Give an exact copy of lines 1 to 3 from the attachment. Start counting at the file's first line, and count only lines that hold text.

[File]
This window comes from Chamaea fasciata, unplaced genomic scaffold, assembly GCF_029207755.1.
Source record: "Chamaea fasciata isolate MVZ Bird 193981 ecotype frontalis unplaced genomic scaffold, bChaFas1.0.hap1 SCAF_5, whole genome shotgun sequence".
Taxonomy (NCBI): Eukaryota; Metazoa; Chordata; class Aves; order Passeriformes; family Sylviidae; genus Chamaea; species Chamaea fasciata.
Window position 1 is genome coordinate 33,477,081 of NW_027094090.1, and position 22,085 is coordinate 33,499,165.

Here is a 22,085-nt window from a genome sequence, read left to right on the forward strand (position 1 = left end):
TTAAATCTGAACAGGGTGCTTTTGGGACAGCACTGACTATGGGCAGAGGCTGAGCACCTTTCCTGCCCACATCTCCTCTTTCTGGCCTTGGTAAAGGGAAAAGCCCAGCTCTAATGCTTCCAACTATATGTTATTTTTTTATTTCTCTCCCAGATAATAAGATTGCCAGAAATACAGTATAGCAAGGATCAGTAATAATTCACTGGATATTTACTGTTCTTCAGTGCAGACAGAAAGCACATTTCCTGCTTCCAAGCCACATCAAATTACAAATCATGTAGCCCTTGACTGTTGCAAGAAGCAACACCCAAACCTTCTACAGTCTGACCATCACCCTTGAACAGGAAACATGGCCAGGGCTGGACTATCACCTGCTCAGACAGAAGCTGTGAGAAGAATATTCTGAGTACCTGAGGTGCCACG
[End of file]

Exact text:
This window comes from Chamaea fasciata, unplaced genomic scaffold, assembly GCF_029207755.1.
Source record: "Chamaea fasciata isolate MVZ Bird 193981 ecotype frontalis unplaced genomic scaffold, bChaFas1.0.hap1 SCAF_5, whole genome shotgun sequence".
Taxonomy (NCBI): Eukaryota; Metazoa; Chordata; class Aves; order Passeriformes; family Sylviidae; genus Chamaea; species Chamaea fasciata.